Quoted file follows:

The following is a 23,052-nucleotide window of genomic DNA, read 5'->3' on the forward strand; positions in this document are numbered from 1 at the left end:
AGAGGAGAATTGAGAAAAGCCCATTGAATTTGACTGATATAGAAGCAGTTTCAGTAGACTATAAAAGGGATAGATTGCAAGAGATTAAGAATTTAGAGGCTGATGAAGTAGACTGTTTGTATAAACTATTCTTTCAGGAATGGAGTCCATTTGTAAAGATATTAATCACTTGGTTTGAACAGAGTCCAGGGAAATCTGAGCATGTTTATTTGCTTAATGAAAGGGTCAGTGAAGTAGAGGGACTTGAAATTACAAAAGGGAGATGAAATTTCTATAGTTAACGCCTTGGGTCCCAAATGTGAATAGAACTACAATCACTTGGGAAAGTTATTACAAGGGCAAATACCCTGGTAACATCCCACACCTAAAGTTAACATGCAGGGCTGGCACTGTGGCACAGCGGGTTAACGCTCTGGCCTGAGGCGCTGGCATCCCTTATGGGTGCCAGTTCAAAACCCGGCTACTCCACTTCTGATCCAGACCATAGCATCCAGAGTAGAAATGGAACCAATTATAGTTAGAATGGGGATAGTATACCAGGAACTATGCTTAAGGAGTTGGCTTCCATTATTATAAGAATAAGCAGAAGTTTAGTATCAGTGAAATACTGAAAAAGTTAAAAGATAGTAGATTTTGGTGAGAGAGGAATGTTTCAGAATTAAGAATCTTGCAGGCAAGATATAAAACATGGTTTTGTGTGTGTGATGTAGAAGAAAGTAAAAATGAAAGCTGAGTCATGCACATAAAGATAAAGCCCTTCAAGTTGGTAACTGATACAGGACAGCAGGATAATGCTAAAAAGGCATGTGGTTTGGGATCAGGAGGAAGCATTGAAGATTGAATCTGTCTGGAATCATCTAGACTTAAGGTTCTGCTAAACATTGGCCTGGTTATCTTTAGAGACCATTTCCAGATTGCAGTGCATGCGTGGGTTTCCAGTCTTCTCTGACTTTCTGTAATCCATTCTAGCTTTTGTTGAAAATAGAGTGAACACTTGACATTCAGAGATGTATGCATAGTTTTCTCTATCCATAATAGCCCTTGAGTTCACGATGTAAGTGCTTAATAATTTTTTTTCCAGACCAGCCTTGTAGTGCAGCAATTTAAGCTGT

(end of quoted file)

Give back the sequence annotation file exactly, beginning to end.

The following is a 23,052-nucleotide window of genomic DNA, read 5'->3' on the forward strand; positions in this document are numbered from 1 at the left end:
AGAGGAGAATTGAGAAAAGCCCATTGAATTTGACTGATATAGAAGCAGTTTCAGTAGACTATAAAAGGGATAGATTGCAAGAGATTAAGAATTTAGAGGCTGATGAAGTAGACTGTTTGTATAAACTATTCTTTCAGGAATGGAGTCCATTTGTAAAGATATTAATCACTTGGTTTGAACAGAGTCCAGGGAAATCTGAGCATGTTTATTTGCTTAATGAAAGGGTCAGTGAAGTAGAGGGACTTGAAATTACAAAAGGGAGATGAAATTTCTATAGTTAACGCCTTGGGTCCCAAATGTGAATAGAACTACAATCACTTGGGAAAGTTATTACAAGGGCAAATACCCTGGTAACATCCCACACCTAAAGTTAACATGCAGGGCTGGCACTGTGGCACAGCGGGTTAACGCTCTGGCCTGAGGCGCTGGCATCCCTTATGGGTGCCAGTTCAAAACCCGGCTACTCCACTTCTGATCCAGACCATAGCATCCAGAGTAGAAATGGAACCAATTATAGTTAGAATGGGGATAGTATACCAGGAACTATGCTTAAGGAGTTGGCTTCCATTATTATAAGAATAAGCAGAAGTTTAGTATCAGTGAAATACTGAAAAAGTTAAAAGATAGTAGATTTTGGTGAGAGAGGAATGTTTCAGAATTAAGAATCTTGCAGGCAAGATATAAAACATGGTTTTGTGTGTGTGATGTAGAAGAAAGTAAAAATGAAAGCTGAGTCATGCACATAAAGATAAAGCCCTTCAAGTTGGTAACTGATACAGGACAGCAGGATAATGCTAAAAAGGCATGTGGTTTGGGATCAGGAGGAAGCATTGAAGATTGAATCTGTCTGGAATCATCTAGACTTAAGGTTCTGCTAAACATTGGCCTGGTTATCTTTAGAGACCATTTCCAGATTGCAGTGCATGCGTGGGTTTCCAGTCTTCTCTGACTTTCTGTAATCCATTCTAGCTTTTGTTGAAAATAGAGTGAACACTTGACATTCAGAGATGTATGCATAGTTTTCTCTATCCATAATAGCCCTTGAGTTCACGATGTAAGTGCTTAATAATTTTTTTTCCAGACCAGCCTTGTAGTGCAGCAATTTAAGCTGT